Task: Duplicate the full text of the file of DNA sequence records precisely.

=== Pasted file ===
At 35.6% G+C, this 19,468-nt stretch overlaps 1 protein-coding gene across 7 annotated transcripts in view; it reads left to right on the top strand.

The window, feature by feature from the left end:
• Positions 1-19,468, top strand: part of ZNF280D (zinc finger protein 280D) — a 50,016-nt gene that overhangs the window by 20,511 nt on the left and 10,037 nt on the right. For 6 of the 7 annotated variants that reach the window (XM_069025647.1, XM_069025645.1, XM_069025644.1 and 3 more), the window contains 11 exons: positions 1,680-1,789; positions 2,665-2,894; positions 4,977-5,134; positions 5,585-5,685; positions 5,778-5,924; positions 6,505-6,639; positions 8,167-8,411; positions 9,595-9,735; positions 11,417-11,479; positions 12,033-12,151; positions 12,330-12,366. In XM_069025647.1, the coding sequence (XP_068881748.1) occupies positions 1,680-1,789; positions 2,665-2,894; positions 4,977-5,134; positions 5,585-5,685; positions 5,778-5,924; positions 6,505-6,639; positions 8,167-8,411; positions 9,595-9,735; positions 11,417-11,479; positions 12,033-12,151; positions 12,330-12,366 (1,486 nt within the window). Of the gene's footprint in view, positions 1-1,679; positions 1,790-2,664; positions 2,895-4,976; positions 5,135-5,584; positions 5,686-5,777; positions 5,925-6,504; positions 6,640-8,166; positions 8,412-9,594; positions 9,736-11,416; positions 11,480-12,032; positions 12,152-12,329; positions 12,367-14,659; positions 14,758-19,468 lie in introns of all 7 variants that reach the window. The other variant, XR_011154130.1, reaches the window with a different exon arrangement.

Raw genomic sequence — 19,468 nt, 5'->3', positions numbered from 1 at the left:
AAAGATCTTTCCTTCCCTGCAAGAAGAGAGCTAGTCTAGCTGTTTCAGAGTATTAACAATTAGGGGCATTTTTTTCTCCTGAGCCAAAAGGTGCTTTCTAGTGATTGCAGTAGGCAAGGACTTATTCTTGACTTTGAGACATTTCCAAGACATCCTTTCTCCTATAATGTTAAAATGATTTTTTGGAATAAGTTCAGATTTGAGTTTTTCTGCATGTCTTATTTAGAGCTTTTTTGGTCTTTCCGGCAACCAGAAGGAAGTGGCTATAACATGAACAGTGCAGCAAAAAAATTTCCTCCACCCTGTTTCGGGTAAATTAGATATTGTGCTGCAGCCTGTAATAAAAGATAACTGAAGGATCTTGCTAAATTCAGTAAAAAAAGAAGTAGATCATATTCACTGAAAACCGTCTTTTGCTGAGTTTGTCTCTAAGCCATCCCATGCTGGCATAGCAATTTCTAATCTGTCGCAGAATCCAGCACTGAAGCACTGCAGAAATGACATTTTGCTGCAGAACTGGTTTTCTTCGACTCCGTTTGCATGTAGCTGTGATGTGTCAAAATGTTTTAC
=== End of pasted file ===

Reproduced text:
At 35.6% G+C, this 19,468-nt stretch overlaps 1 protein-coding gene across 7 annotated transcripts in view; it reads left to right on the top strand.

The window, feature by feature from the left end:
• Positions 1-19,468, top strand: part of ZNF280D (zinc finger protein 280D) — a 50,016-nt gene that overhangs the window by 20,511 nt on the left and 10,037 nt on the right. For 6 of the 7 annotated variants that reach the window (XM_069025647.1, XM_069025645.1, XM_069025644.1 and 3 more), the window contains 11 exons: positions 1,680-1,789; positions 2,665-2,894; positions 4,977-5,134; positions 5,585-5,685; positions 5,778-5,924; positions 6,505-6,639; positions 8,167-8,411; positions 9,595-9,735; positions 11,417-11,479; positions 12,033-12,151; positions 12,330-12,366. In XM_069025647.1, the coding sequence (XP_068881748.1) occupies positions 1,680-1,789; positions 2,665-2,894; positions 4,977-5,134; positions 5,585-5,685; positions 5,778-5,924; positions 6,505-6,639; positions 8,167-8,411; positions 9,595-9,735; positions 11,417-11,479; positions 12,033-12,151; positions 12,330-12,366 (1,486 nt within the window). Of the gene's footprint in view, positions 1-1,679; positions 1,790-2,664; positions 2,895-4,976; positions 5,135-5,584; positions 5,686-5,777; positions 5,925-6,504; positions 6,640-8,166; positions 8,412-9,594; positions 9,736-11,416; positions 11,480-12,032; positions 12,152-12,329; positions 12,367-14,659; positions 14,758-19,468 lie in introns of all 7 variants that reach the window. The other variant, XR_011154130.1, reaches the window with a different exon arrangement.

Raw genomic sequence — 19,468 nt, 5'->3', positions numbered from 1 at the left:
AAAGATCTTTCCTTCCCTGCAAGAAGAGAGCTAGTCTAGCTGTTTCAGAGTATTAACAATTAGGGGCATTTTTTTCTCCTGAGCCAAAAGGTGCTTTCTAGTGATTGCAGTAGGCAAGGACTTATTCTTGACTTTGAGACATTTCCAAGACATCCTTTCTCCTATAATGTTAAAATGATTTTTTGGAATAAGTTCAGATTTGAGTTTTTCTGCATGTCTTATTTAGAGCTTTTTTGGTCTTTCCGGCAACCAGAAGGAAGTGGCTATAACATGAACAGTGCAGCAAAAAAATTTCCTCCACCCTGTTTCGGGTAAATTAGATATTGTGCTGCAGCCTGTAATAAAAGATAACTGAAGGATCTTGCTAAATTCAGTAAAAAAAGAAGTAGATCATATTCACTGAAAACCGTCTTTTGCTGAGTTTGTCTCTAAGCCATCCCATGCTGGCATAGCAATTTCTAATCTGTCGCAGAATCCAGCACTGAAGCACTGCAGAAATGACATTTTGCTGCAGAACTGGTTTTCTTCGACTCCGTTTGCATGTAGCTGTGATGTGTCAAAATGTTTTAC